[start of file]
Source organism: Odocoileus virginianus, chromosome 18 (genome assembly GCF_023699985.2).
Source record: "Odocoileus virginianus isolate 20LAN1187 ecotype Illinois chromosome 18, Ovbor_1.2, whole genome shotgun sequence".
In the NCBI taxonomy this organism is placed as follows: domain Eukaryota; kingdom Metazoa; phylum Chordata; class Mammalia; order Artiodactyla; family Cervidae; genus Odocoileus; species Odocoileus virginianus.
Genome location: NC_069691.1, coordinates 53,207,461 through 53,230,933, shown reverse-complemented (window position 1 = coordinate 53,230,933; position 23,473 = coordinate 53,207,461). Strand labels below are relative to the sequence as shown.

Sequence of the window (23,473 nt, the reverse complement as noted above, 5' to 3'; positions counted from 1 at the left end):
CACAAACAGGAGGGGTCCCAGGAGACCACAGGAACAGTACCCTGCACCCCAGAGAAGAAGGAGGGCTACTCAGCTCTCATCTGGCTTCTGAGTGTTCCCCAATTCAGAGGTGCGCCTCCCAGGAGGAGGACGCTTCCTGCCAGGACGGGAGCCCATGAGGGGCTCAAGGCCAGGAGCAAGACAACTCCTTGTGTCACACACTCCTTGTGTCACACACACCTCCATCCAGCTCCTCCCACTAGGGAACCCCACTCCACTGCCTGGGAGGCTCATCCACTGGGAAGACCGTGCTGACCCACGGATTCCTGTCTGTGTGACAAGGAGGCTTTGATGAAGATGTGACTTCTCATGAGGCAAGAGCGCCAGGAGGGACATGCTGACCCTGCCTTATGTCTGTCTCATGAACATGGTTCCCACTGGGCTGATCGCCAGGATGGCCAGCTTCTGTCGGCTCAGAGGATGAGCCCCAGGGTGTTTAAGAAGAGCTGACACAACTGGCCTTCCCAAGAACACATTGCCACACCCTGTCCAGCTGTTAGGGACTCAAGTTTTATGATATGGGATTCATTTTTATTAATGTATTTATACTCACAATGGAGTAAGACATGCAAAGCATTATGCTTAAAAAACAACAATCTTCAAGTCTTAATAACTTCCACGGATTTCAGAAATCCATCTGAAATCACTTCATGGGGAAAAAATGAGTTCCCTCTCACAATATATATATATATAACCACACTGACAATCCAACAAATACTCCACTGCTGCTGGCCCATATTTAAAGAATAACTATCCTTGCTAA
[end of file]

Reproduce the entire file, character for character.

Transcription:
Source organism: Odocoileus virginianus, chromosome 18 (genome assembly GCF_023699985.2).
Source record: "Odocoileus virginianus isolate 20LAN1187 ecotype Illinois chromosome 18, Ovbor_1.2, whole genome shotgun sequence".
In the NCBI taxonomy this organism is placed as follows: domain Eukaryota; kingdom Metazoa; phylum Chordata; class Mammalia; order Artiodactyla; family Cervidae; genus Odocoileus; species Odocoileus virginianus.
Genome location: NC_069691.1, coordinates 53,207,461 through 53,230,933, shown reverse-complemented (window position 1 = coordinate 53,230,933; position 23,473 = coordinate 53,207,461). Strand labels below are relative to the sequence as shown.

Sequence of the window (23,473 nt, the reverse complement as noted above, 5' to 3'; positions counted from 1 at the left end):
CACAAACAGGAGGGGTCCCAGGAGACCACAGGAACAGTACCCTGCACCCCAGAGAAGAAGGAGGGCTACTCAGCTCTCATCTGGCTTCTGAGTGTTCCCCAATTCAGAGGTGCGCCTCCCAGGAGGAGGACGCTTCCTGCCAGGACGGGAGCCCATGAGGGGCTCAAGGCCAGGAGCAAGACAACTCCTTGTGTCACACACTCCTTGTGTCACACACACCTCCATCCAGCTCCTCCCACTAGGGAACCCCACTCCACTGCCTGGGAGGCTCATCCACTGGGAAGACCGTGCTGACCCACGGATTCCTGTCTGTGTGACAAGGAGGCTTTGATGAAGATGTGACTTCTCATGAGGCAAGAGCGCCAGGAGGGACATGCTGACCCTGCCTTATGTCTGTCTCATGAACATGGTTCCCACTGGGCTGATCGCCAGGATGGCCAGCTTCTGTCGGCTCAGAGGATGAGCCCCAGGGTGTTTAAGAAGAGCTGACACAACTGGCCTTCCCAAGAACACATTGCCACACCCTGTCCAGCTGTTAGGGACTCAAGTTTTATGATATGGGATTCATTTTTATTAATGTATTTATACTCACAATGGAGTAAGACATGCAAAGCATTATGCTTAAAAAACAACAATCTTCAAGTCTTAATAACTTCCACGGATTTCAGAAATCCATCTGAAATCACTTCATGGGGAAAAAATGAGTTCCCTCTCACAATATATATATATATAACCACACTGACAATCCAACAAATACTCCACTGCTGCTGGCCCATATTTAAAGAATAACTATCCTTGCTAA